Fatima Mixon is a student machinist who got through the entrance exam. She says there was still math waiting for her.

“They teach you, freshen you up on your math skills and make sure you got everything down pat. They make sure you know what you know...I’m very proud of the decision I made to come through.”

Most of these students pay little or nothing to take these classes. But getting through the application process and passing the entrance exam are just the first couple of hurdles for some Focus: HOPE students. Some are homeless. Some don’t have the appropriate clothes to go to class or to go on a job interview. Some need eyeglasses. Some don’t have a way to get to class. Focus: HOPE either helps directly or works with partners to get students what they need to live and get to class. The idea is you can’t successfully train someone when everything else in their life is working against them.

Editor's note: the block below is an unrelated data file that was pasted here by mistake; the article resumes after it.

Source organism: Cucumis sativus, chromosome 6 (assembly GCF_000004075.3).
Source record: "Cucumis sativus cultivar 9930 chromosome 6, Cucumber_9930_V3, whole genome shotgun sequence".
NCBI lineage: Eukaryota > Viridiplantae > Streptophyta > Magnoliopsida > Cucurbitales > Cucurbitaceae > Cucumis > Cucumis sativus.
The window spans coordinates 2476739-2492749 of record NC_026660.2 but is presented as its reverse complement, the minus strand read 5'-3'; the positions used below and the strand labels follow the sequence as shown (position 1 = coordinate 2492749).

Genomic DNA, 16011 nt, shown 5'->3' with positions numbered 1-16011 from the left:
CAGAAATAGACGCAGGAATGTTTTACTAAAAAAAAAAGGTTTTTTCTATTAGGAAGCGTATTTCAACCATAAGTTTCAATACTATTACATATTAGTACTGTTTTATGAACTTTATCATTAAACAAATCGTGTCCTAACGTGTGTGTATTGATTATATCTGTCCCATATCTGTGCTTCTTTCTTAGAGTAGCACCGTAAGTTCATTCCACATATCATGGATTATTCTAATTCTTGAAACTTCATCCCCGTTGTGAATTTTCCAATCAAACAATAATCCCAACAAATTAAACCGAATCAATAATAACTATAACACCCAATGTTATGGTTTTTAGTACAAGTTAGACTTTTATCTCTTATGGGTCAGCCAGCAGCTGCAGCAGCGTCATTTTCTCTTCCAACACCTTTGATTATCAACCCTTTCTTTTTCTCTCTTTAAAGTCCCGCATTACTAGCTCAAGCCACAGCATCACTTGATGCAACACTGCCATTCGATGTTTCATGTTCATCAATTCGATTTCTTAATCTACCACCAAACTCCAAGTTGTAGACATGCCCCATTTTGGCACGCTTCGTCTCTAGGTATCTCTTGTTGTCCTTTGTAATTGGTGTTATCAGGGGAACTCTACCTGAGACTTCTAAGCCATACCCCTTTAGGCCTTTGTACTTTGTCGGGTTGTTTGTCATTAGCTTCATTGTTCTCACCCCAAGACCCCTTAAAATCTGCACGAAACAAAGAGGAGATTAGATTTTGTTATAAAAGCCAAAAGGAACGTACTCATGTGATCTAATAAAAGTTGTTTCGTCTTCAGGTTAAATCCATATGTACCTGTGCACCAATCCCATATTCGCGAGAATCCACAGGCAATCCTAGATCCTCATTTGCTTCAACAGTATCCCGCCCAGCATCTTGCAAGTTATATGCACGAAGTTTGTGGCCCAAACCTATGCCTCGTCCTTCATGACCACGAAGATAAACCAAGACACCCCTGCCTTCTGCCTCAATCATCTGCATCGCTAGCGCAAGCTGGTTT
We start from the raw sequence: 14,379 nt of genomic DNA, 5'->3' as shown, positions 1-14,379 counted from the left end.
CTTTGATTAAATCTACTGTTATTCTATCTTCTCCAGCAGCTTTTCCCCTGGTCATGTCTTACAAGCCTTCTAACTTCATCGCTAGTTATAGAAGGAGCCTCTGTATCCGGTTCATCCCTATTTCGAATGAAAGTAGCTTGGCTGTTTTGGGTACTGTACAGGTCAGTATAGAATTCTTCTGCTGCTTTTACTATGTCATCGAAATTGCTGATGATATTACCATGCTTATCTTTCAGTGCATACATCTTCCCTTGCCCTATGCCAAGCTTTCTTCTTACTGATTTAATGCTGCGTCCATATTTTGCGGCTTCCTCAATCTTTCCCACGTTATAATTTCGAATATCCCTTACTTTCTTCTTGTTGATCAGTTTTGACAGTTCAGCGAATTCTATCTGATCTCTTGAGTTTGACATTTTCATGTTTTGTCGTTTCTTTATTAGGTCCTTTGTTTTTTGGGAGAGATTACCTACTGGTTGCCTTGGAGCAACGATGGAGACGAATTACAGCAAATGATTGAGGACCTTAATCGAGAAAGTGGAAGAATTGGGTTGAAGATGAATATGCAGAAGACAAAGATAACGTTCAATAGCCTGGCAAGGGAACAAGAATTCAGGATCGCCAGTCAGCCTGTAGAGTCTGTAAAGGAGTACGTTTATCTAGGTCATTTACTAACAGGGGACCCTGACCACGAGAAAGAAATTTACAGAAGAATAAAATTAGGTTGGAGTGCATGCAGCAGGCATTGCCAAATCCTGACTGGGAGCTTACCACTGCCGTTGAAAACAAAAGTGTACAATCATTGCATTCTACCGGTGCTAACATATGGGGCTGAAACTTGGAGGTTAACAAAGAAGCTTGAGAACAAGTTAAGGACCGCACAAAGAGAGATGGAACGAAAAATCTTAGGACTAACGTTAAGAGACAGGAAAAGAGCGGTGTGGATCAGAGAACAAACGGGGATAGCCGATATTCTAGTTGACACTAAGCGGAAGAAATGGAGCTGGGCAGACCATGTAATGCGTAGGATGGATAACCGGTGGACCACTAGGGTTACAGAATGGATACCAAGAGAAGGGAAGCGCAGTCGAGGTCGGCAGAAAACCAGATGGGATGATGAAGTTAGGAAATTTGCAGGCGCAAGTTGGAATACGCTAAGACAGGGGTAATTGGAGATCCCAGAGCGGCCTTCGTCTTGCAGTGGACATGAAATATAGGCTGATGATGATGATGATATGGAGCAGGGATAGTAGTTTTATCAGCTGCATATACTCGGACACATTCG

Fatima Mixon was given bus passes and transfers so she could make it to classes. In Detroit, even that’s something of an obstacle. The bus system is not always reliable.

“Basically, you have to do what you’ve got to do to get where you want to be. And, if that means you’ve got to leave out of the house an extra hour, hour-and-a-half early to do what you’re trying to accomplish, then that’s what you’ve got to do,” she says.

One woman’s journey

Mixon, 36, says she's determined to get that certificate to become a floor machinist. The machinist training is important, she says, but so are the soft skills. Students learn everything from how to properly shake hands, to working as a team, to getting through a job interview successfully.

“I’ve tried to go out here and just get a job. And usually it’s harder, especially if you don’t have too much work experience by me being sort of a stay-at-home mom. So I have a sketchy work history, but getting the training and, you know, going through the interview process, and they help you with all that type of stuff it helps. It helps,” Mixon said.